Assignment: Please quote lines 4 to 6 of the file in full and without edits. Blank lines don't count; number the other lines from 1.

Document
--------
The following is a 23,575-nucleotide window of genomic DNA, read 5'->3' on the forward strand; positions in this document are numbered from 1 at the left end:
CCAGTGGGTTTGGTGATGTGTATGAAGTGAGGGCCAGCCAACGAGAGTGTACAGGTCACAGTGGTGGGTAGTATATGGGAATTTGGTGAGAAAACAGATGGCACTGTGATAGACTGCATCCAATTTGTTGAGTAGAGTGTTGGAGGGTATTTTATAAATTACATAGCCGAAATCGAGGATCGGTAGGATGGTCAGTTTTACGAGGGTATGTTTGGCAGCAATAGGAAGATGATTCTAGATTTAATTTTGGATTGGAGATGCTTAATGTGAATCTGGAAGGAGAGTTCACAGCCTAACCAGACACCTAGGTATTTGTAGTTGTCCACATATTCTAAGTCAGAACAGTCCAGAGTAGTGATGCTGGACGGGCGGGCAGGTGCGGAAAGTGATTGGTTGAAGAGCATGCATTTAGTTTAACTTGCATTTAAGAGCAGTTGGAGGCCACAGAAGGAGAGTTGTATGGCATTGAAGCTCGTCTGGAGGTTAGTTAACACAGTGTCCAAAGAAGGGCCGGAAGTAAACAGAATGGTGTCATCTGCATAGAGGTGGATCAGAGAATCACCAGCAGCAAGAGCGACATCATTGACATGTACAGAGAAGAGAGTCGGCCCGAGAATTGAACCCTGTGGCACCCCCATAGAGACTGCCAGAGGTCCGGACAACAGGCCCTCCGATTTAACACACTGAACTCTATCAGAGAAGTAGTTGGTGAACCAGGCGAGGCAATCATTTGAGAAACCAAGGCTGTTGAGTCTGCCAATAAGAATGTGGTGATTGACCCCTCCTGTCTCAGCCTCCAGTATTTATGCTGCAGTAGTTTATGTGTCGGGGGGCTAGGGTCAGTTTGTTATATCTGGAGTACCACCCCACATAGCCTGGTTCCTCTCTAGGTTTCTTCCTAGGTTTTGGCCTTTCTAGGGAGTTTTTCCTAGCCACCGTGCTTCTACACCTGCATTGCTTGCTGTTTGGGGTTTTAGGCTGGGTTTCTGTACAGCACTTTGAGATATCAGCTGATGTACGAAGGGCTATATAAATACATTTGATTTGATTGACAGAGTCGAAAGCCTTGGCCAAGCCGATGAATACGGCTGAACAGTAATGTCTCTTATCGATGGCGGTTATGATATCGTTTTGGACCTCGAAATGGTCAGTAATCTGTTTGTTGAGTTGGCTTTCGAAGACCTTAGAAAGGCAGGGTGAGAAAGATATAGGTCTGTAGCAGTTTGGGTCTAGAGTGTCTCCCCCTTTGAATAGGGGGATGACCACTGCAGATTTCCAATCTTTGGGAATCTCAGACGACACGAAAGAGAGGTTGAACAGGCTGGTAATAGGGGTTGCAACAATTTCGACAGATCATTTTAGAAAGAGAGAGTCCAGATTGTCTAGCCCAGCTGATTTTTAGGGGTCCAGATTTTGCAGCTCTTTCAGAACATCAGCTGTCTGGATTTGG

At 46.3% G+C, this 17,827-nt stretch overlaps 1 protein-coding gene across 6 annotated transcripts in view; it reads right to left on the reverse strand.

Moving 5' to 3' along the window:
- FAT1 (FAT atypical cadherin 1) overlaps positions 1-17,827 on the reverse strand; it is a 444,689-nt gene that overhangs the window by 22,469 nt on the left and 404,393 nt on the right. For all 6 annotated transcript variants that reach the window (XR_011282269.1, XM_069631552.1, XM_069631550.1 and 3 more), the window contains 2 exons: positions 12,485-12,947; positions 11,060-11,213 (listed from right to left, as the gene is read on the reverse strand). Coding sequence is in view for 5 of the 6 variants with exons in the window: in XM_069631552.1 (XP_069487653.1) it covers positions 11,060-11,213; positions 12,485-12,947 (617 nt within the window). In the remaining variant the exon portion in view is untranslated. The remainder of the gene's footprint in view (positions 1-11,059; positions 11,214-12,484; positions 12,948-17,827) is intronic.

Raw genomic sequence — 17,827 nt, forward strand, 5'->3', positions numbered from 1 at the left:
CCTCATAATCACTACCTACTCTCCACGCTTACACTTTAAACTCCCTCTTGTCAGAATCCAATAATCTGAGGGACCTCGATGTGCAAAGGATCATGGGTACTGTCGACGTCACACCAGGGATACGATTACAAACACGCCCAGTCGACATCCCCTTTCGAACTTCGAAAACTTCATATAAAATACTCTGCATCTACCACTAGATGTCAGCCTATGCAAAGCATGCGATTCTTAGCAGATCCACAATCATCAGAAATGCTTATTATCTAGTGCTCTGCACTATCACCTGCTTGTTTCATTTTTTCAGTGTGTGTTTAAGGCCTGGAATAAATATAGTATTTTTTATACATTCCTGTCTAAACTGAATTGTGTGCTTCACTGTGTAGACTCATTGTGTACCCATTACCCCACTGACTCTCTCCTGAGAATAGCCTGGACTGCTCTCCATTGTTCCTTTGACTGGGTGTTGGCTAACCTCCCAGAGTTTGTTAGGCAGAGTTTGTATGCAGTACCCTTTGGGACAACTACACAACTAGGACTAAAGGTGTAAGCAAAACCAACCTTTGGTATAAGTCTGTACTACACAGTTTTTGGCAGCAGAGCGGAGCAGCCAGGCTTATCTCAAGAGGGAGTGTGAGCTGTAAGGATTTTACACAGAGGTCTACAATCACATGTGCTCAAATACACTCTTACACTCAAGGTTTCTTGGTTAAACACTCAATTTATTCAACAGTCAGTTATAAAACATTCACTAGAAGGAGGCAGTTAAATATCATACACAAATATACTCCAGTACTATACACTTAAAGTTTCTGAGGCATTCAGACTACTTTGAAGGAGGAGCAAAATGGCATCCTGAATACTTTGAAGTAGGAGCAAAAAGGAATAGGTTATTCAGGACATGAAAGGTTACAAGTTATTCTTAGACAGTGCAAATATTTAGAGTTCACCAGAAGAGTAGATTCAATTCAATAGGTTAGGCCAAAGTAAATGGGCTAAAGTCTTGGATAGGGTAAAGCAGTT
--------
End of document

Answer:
Moving 5' to 3' along the window:
- FAT1 (FAT atypical cadherin 1) overlaps positions 1-17,827 on the reverse strand; it is a 444,689-nt gene that overhangs the window by 22,469 nt on the left and 404,393 nt on the right. For all 6 annotated transcript variants that reach the window (XR_011282269.1, XM_069631552.1, XM_069631550.1 and 3 more), the window contains 2 exons: positions 12,485-12,947; positions 11,060-11,213 (listed from right to left, as the gene is read on the reverse strand). Coding sequence is in view for 5 of the 6 variants with exons in the window: in XM_069631552.1 (XP_069487653.1) it covers positions 11,060-11,213; positions 12,485-12,947 (617 nt within the window). In the remaining variant the exon portion in view is untranslated. The remainder of the gene's footprint in view (positions 1-11,059; positions 11,214-12,484; positions 12,948-17,827) is intronic.

Raw genomic sequence — 17,827 nt, forward strand, 5'->3', positions numbered from 1 at the left: